Sprott bets the farm

By Mark Noble | March 26, 2009 | Last updated on March 26, 2009
4 min read

As one of the country’s biggest advocates of owning hard assets, Eric Sprott is poised to bankroll what might end up being the largest farming operation in all of Canada, with the help of a number of Western Canadian bands of First Nations.

While perhaps not as high on the list as gold and oil holdings, Sprott has repeatedly expressed concern over tight global food supply. Providing a $27.5 million investment to One Earth Farms, Sprott Resource Corp., a subsidiary of Sprott Inc., is tackling both the need for sustainable food production and creating a co-operative that will create a source of sustainable income and employment for a number of First Nations bands in Western Canada.

By any measure, the project is ambitious. There is an initial target of developing 50,000 acres of prairie farmland in the first year. Once fully realized, there are reports the project could encompass one million acres if enough aboriginal communities agree to lease their land to One Earth Farms.

“We believe that the opportunities associated with this new venture are unprecedented in the agricultural industry,” said Kevin Bambrough, president and CEO of Sprott Resource Corp. “We intend to build a long-term profitable agricultural business in partnership with the First Nations, which will improve the management and environmental sustainability of First Nations’ farmland as well as benefit their peoples through increased revenue and job opportunities. We have assembled an exceptional team at One Earth Farms, which we believe provides the industry with the experience and operational skills necessary to build One Earth Farms.”

Like many investment themes before the downturn, the food crisis has been put on the back burner. Investors may recall that as late as summer 2008, there were predictions of hyperinflation in food prices, as arable land continued to decrease and the emerging markets increased their food consumption.

For the most part, this thesis remains intact according to Sprott Resources. The firm points out that the timing for this venture is opportune, since global trends — such as arable land decline, fresh water shortages and recurring droughts in certain parts of the world — continue to impact food supplies.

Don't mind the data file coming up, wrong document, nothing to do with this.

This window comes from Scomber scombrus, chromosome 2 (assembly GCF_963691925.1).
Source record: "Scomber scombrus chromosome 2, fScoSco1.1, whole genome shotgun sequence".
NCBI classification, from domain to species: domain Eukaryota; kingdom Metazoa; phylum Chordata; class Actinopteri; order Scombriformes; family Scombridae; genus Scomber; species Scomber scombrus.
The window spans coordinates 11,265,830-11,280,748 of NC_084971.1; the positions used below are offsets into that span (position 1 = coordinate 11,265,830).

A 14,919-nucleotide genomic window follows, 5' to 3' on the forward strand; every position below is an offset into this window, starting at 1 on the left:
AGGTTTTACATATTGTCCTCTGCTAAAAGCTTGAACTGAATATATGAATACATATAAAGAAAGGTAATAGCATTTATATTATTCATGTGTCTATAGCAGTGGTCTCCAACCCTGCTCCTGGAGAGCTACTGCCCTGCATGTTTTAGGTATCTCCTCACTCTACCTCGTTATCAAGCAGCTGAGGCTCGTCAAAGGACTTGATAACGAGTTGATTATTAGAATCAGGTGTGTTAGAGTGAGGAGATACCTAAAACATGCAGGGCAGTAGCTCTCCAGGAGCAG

The global credit crunch has decreased the amount of financing available to farmers, which will likely stunt the growth of the food supply.

With the start-up investment, One Earth Farms intends to initiate job training programs for aboriginals, which will help train the next generation of farmers and provide One Earth Farms with a pool of qualified employees for the future.

The venture has recruited a number of agribusiness veterans to oversee its development. Sprott, the chairman of the company, remains committed to his core investment thesis, as evidenced by remarks made at the first annual earnings call for Sprott Inc., which went public last year.

Some of the company’s key long-only mutual funds have been battered by the downturn in commodity prices, but he reiterated that the fundamental investment themes in remain true. Most of the market predictions he’s made over the last few years — most notably the collapse of the global financial system — have come to pass.

“It’s not important to be right on a quarterly basis; it’s important to be right thematically,” he says. “For a group that foresaw what was likely to happen, we’re shocked that the long-only funds have not done as well as we thought. Our hedge funds had modest gains vis-a-vis the TSX.”

Sprott says only four things have kept investors out of the red: cash, government bonds, gold and short-selling stocks.

Sprott says that that list of themes has narrowed further, apart from a small upswing in government bond performance after the announcement of the U.S. Federal Reserve’s quantitative easing policy last week.

“Gold has provided a good return and shorting has provided a good return. We’ve narrowed down the macro themes that help investors survive this market to those two.”

Sprott pointed out that the only change he’s made to his investment style — and it’s not much of a change — is that he’s allocating a greater portion of his gold exposure to gold equities as opposed to bullion.

He stressed that this decision is based on a long-term investment view, and implies that it’s being done irrespective of the recent run-up in gold stock prices.

“Notwithstanding gold hitting a record high in ’08, gold stocks performed very poorly. Coming into the year-end, they got absolutely obliterated. That has obviously changed since then and gold stocks are very much ‘flavour-of-the-day’ right now,” he says. “It’s unfortunate that sometimes we get measured on the period that ends on December 31, because most of our investment choices tend to be of a very long-term nature, of something you imagine happening that will be sustainable and will produce a decent-sized return for your clients. That doesn’t always happen on a quarterly or annual basis.”


Mark Noble